Design & Factor Selection
Design Types & Categories
In practice, it is often found that only two-factor interactions have a significant effect. The effect of quadratic terms (A2, B2, etc.) depends on the process. Some processes are inherently nonlinear with respect to the factor values used in the model. If the data can be fitted only by using many higher-order terms or are not well fitted even with all possible linear and quadratic terms, it may indicate that the process is oscillating over the range of one or more factors. It also may mean that the factor levels or the response should be transformed. Quadratic terms for qualitative factors are often very difficult to interpret and generally should be avoided.
The decision to include or exclude interactions between main factors is extremely important. A screening experiment, which allows for no interactions, may be useful when there is little understanding of the process and no interactions are believed to exist. During the analysis of a screening experiment, it may be found that some main factors are unimportant. If that is the case, the effect of some unplanned interactions may be estimated. There is, however, no assurance that important interactions will not remain confounded with main factors. A better choice is to use a Resolution IV design instead of the Screening (Resolution III) design. The R-IV design will assure no confounding between main effects and two-factor interactions, although the two-factor interactions cannot be estimated.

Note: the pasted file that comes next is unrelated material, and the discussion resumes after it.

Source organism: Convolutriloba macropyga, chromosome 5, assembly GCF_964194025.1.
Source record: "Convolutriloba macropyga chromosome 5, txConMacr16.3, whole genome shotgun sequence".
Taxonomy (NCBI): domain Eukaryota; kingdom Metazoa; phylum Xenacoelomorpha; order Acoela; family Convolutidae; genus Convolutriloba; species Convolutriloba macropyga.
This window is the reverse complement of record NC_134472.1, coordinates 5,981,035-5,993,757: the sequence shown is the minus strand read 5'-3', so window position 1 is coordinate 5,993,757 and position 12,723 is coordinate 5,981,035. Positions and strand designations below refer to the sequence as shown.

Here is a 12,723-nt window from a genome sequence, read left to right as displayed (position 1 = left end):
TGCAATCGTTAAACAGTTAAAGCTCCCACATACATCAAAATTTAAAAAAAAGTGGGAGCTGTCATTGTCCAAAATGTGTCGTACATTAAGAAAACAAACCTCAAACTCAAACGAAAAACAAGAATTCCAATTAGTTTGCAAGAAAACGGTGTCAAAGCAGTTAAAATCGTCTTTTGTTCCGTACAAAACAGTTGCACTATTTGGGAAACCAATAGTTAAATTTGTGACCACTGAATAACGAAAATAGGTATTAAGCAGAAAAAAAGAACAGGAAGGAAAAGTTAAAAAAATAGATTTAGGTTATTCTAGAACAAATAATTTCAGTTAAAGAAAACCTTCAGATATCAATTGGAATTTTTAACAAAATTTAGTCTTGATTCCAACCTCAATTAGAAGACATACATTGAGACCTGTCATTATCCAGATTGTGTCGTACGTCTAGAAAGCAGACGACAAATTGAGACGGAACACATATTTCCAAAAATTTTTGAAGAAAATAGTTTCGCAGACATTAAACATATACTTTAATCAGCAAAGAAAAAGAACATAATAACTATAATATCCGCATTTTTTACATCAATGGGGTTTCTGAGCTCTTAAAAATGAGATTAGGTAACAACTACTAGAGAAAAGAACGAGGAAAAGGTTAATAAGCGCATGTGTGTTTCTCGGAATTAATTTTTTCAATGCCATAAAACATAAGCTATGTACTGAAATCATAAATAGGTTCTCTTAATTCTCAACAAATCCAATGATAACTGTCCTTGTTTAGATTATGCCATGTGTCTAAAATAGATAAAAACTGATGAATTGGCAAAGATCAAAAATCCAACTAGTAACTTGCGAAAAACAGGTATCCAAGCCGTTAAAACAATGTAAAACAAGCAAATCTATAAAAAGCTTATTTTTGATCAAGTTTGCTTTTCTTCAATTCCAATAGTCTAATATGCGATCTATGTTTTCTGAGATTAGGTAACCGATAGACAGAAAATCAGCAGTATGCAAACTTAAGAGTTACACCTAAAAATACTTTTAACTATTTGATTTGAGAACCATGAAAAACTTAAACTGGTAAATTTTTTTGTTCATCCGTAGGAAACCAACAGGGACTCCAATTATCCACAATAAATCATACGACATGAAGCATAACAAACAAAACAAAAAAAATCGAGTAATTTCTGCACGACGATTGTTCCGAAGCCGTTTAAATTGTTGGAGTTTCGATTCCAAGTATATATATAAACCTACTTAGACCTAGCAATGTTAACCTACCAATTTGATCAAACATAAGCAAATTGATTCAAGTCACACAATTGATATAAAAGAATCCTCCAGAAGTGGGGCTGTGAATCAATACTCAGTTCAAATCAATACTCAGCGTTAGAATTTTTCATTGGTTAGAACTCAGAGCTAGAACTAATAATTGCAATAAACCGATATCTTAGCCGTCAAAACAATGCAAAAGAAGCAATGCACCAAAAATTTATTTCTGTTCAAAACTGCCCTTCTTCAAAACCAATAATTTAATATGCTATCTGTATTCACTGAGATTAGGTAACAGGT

During the analysis of an experiment planned with interactions, it is often possible to eliminate one or more main factors and to add unplanned interactions to the analysis. See Factorial Designs
Learn more about the DOE tools for designed experiments in Six Sigma Demystified (2011, McGraw-Hill) by Paul Keller, in his online Intro. to DOE short course (only $99) or online Advanced Topics in DOE short course (only $139), or his online Black Belt certification training course ($875).